Demand for property continues to rise

14 July 2009

Hopes of a housing market revival have been given further weight by reports of an uplift in new buyer enquiries during June.

According to from the Royal Institution of Chartered Surveyors (RICS), the balance of new instructions remained "marginally in negative territory" last month. However, it also saw an increase in buyer enquiries, while price expectations turned positive in June for the first time since May 2007.
Recent surveys from both Halifax and Nationwide have delivered a mixed story with regard to increased signs of stability, with differing numbers being given for house price movements.
The RICS survey, which is considered one of the main measurements of housing activity, shows that although house prices are still falling, this appears to be easing slightly.
There was a sharp increase in newly agreed sales, while the average number of sales agreed per surveyor also climbed for the third consecutive month.
Figures from the Department for Communities and Local Government (DCLG) have also delivered some good news for the housing sector, with new figures showing the annual fall in house prices softened from 13% in April to 12.5% in May.
Howard Archer, chief UK and European economist at IHS Global Insight, says: "This suggests to us that house prices have recently gained some overall support from markedly increased buyer interest (resulting from sharply reduced mortgage interest rates and the substantial fall in house prices from their 2007 peak levels) as well as from a lack of new properties coming on the market."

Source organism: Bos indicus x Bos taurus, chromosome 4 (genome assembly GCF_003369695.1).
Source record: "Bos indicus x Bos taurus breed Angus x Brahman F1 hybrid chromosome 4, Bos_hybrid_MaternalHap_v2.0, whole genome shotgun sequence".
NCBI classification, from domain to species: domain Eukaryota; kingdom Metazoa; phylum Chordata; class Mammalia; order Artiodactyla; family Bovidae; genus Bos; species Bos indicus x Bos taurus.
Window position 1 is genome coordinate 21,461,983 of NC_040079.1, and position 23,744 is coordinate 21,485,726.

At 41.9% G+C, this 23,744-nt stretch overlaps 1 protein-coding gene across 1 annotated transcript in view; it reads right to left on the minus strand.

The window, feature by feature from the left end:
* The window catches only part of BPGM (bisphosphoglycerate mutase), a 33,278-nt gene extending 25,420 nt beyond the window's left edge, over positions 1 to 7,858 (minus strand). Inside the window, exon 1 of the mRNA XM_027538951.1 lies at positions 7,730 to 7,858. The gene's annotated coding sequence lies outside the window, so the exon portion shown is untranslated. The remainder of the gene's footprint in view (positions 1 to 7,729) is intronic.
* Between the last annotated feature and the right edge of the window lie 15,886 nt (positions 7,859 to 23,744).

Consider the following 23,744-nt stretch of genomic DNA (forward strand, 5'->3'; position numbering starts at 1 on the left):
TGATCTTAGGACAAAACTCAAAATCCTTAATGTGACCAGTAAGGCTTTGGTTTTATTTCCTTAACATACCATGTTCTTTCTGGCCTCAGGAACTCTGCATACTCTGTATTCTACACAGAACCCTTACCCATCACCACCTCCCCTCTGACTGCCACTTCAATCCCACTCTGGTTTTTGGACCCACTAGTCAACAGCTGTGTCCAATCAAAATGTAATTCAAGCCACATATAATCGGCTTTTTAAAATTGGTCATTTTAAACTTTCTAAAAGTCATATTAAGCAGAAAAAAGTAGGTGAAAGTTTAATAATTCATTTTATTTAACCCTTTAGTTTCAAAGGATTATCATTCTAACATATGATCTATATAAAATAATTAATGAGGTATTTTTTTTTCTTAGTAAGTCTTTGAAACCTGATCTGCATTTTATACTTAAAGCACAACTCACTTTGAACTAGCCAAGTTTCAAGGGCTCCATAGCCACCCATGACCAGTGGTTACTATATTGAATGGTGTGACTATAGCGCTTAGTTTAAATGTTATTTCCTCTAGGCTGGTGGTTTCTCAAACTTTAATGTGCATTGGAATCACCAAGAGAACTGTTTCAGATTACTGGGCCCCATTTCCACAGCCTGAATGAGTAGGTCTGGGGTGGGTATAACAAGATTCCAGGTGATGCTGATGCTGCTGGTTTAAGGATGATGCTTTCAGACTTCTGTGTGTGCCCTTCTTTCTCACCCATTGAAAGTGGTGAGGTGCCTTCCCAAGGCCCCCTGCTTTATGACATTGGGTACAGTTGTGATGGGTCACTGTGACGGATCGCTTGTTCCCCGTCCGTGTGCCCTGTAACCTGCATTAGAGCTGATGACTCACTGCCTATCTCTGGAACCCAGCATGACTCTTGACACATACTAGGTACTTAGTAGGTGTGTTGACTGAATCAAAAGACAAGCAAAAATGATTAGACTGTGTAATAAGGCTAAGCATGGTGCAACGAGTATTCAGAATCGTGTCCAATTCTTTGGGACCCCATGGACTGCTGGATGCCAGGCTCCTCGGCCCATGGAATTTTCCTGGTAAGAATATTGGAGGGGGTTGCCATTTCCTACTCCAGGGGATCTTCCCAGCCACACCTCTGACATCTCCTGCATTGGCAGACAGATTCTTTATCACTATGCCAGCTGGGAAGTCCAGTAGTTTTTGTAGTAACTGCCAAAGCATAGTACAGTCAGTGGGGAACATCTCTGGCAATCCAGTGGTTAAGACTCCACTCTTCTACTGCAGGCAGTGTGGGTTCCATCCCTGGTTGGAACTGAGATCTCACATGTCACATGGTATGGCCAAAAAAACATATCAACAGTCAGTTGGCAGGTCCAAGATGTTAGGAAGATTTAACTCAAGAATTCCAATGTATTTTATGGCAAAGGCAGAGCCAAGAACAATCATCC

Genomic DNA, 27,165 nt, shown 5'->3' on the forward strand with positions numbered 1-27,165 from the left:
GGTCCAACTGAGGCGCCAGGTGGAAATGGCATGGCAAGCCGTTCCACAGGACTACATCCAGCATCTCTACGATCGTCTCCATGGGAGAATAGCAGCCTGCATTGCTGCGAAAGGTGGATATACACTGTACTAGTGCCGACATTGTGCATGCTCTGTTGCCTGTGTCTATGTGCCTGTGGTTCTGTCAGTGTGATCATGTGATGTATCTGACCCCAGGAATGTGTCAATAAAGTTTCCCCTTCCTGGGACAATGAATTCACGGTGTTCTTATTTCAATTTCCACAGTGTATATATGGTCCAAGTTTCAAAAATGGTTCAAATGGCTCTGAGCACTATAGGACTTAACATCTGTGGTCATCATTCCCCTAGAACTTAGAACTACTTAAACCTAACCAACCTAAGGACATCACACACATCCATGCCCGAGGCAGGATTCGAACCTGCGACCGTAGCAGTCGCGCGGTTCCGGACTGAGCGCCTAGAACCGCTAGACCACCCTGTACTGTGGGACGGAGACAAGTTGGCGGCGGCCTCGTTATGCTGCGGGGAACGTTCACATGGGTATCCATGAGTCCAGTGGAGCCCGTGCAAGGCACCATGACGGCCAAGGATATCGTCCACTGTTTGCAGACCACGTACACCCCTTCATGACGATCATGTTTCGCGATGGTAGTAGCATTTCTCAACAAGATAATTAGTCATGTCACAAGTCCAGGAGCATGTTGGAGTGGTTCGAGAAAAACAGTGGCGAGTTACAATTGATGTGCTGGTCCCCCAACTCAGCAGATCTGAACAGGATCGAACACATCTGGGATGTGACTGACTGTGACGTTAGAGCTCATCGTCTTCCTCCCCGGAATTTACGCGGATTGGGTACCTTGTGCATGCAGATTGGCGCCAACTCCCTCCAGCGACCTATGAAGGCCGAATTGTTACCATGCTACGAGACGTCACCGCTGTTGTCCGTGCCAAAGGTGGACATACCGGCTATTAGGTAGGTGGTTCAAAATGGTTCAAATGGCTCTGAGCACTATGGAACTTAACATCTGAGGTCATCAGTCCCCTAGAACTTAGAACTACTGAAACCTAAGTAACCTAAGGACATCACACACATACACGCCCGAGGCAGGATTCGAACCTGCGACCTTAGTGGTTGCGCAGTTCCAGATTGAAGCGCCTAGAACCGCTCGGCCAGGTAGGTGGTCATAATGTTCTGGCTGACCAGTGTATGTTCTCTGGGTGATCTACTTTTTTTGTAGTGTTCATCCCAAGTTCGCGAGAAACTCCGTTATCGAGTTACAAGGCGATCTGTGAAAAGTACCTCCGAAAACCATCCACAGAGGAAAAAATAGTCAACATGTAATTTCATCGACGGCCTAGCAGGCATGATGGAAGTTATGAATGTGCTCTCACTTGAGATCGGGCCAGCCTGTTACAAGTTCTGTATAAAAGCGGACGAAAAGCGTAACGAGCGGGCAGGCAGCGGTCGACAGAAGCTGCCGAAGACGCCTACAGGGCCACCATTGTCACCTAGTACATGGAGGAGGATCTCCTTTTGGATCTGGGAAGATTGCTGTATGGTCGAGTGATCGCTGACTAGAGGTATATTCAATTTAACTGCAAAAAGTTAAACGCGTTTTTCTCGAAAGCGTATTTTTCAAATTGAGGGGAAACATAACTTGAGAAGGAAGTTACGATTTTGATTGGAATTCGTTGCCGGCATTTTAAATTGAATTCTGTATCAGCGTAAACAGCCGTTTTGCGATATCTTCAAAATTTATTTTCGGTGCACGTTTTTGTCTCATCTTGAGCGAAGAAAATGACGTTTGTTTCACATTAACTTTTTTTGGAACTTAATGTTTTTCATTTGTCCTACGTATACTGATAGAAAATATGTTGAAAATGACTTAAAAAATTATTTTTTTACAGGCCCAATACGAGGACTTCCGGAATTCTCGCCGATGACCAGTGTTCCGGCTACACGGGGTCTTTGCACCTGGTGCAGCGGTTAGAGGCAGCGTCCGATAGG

However, he adds: "We suspect that house prices have not yet bottomed out. While buyer interest has clearly picked up markedly in recent months, this has so far translated only gradually into increased house sales. Housing market activity is still very low by past norms and at a level consistent with falling house prices."

And Seena Shah, property economist at Capital Economics, says: "Although rising buyer interest and a lack of sales instructions have led to a fall in the available stock of properties for sale, we are not convinced that it will put a lasting floor under house prices.

"Tight lending standards will keep a lid on what buyers can afford to pay for some time. What’s more, if prices do stabilise, we suspect that will trigger a rise in sales instructions, removing much of the upwards pressure on prices."


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